Editor’s note: This story has been updated with comment from LGBTQ+ veterans at 630pm EDT.
The Pentagon unveiled new efforts Wednesday to reevaluate discharges of thousands of LGBTQ+ veterans who were forced out of service because of their sexuality under the military’s “Don’t Ask, Don’t Tell” policy.
Department officials will soon begin a “proactive review” of LGBTQ+ veterans who were handed less than honorable discharges because of their sexual preference, and possibly look to upgrade their discharge status.
The initiative arrives on the 12-year anniversary of the repeal of “Don’t Ask, Don’t Tell.” The policy, enacted in 1994, prohibited LGBTQ+ service members from disclosing or openly embracing their sexual orientation while in uniform.
The Pentagon estimates that thousands of LGBTQ+ troops received less than honorable discharges for “homosexual conduct” during the policy’s lifetime. Advocates believe that at least 35,000 service members were released from duty because of their sexual orientation between 1980 and 2011.
A less than honorable discharge can spell poor job prospects after military service and limit access to a range of veterans benefits, including loans, healthcare, and funerary expenses.
A group of veterans impacted by “Don’t Ask, Don’t Tell” sued the Defense Department in early August to upgrade their discharges and strike any mention of their sexuality from their military records — designations they claim violate their privacy. One of the plaintiffs for, Marine Corps veteran Julianne ‘Jules’ Sohn, was one of thousands to be involuntarily discharged under the DADT policy.
“Over 29,000 of those veterans did not receive an honorable discharge and should have their discharges upgraded,” Sohn wrote in Military Times of why they are bringing the case. “Fewer than 1,500 eligible veterans have been able to upgrade their discharges.”
“While we appreciate DOD’s statement, much work lies ahead,” they wrote in a statement to Military Times. “Until every veteran discharged under ‘Don’t Ask Don’t Tell’ and its predecessor policies receives the long-delayed justice they deserve, we remain committed to advocating for the rights and dignity of LGBTQ veterans who have been affected by this historical injustice.”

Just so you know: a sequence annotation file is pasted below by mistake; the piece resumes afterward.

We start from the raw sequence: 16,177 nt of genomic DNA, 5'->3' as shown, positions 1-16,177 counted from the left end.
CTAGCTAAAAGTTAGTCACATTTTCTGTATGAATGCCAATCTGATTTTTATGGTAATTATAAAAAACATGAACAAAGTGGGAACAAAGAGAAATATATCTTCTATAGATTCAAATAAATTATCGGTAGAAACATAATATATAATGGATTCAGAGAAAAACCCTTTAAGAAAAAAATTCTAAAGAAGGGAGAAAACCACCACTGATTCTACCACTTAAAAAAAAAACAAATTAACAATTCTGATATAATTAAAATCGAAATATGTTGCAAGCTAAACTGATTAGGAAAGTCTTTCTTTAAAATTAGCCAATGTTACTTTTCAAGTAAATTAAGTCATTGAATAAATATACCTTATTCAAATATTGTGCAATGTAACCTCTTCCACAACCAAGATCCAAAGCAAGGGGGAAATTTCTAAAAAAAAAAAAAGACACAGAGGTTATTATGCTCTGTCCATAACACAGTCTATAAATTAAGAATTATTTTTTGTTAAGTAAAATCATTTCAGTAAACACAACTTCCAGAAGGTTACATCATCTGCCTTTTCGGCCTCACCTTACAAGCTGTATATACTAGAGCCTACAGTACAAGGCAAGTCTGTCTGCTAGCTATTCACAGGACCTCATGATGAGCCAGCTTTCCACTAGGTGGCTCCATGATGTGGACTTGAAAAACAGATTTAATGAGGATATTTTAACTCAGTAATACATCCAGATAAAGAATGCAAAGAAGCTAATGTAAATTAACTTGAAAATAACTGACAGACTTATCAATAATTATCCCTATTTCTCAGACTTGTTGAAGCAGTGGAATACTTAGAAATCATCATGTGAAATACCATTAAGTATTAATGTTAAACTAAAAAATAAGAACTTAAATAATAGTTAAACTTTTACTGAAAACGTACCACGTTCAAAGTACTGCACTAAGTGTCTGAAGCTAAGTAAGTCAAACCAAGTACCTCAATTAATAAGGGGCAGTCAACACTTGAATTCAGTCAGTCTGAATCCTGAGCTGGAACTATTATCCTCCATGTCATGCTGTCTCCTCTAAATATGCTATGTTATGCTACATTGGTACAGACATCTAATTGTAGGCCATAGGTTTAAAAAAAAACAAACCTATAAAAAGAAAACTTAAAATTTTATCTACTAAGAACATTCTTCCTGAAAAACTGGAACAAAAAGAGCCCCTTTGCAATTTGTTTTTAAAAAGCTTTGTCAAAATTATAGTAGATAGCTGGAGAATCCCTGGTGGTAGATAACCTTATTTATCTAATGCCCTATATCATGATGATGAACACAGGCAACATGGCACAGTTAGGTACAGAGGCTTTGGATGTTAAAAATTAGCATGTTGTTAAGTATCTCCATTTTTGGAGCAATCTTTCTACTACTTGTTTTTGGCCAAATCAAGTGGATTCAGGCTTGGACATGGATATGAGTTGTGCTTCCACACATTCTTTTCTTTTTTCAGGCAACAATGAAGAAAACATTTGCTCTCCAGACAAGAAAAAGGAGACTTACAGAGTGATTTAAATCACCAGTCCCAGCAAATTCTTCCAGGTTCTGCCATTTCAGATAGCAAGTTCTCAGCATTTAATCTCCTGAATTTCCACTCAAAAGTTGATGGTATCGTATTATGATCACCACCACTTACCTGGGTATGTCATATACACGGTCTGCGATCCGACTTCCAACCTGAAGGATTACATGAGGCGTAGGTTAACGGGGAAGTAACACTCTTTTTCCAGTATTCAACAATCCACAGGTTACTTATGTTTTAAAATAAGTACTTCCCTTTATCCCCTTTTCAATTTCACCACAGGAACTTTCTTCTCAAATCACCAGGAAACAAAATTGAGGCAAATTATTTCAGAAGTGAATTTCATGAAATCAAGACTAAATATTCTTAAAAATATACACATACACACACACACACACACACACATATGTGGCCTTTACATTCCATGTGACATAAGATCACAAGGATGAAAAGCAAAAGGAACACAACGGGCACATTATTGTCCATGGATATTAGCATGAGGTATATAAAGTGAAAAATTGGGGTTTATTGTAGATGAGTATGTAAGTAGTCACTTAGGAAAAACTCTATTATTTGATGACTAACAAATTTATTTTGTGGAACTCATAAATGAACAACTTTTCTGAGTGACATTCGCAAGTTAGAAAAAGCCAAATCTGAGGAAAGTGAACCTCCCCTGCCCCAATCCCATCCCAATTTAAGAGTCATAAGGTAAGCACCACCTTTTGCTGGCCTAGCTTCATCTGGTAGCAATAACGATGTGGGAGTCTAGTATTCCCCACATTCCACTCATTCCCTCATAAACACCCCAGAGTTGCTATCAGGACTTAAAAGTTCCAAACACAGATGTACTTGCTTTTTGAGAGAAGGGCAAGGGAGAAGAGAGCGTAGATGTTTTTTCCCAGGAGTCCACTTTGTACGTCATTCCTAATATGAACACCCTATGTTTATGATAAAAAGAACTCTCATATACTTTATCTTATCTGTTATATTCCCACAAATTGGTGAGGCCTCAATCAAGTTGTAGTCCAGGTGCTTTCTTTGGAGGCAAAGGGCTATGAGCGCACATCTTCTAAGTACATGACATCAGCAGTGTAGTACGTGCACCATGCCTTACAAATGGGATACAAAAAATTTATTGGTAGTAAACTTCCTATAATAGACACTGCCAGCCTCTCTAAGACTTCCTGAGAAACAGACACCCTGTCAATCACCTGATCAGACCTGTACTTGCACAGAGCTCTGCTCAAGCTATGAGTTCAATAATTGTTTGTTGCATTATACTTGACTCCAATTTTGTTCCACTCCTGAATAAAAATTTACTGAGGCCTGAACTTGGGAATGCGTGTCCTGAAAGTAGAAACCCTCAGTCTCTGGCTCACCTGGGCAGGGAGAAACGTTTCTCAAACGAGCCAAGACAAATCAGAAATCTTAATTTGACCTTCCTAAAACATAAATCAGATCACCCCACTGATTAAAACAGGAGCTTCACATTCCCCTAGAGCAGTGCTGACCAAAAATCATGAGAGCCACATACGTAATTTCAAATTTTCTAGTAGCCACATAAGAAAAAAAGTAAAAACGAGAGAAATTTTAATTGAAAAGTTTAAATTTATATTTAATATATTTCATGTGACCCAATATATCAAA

Veterans can apply to have their discharge status reviewed, but Sohn’s attorneys have described the process as “burdensome, opaque, expensive, and, for many veterans, virtually inaccessible.”
Pentagon leaders hope the new review process will cut some of that red tape.
“Over the past decade, we’ve tried to make it easier for service members discharged based on their sexual orientation to obtain corrective relief,” Secretary of Defense Lloyd Austin said in a statement. “While this process can be difficult to navigate, we are working to make it more accessible and efficient.”
U.S. defense officials speaking at a press conference Wednesday morning did not specify when the “proactive review” would begin. They also noted that many evaluations could drag on, citing the large caseload and ambiguity surrounding some dismissals.
Officials added that the discharge review will not include the nearly 20,000 LGBTQ+ veterans expelled from the military before the implementation of “Don’t Ask, Don’t Tell.”
Jaime Moore-Carrillo is an editorial fellow for Military Times and Defense News. A Boston native, Jaime graduated with degrees in international affairs, history, and Arabic from Georgetown University, where he served as a senior editor for the school's student-run paper, The Hoya.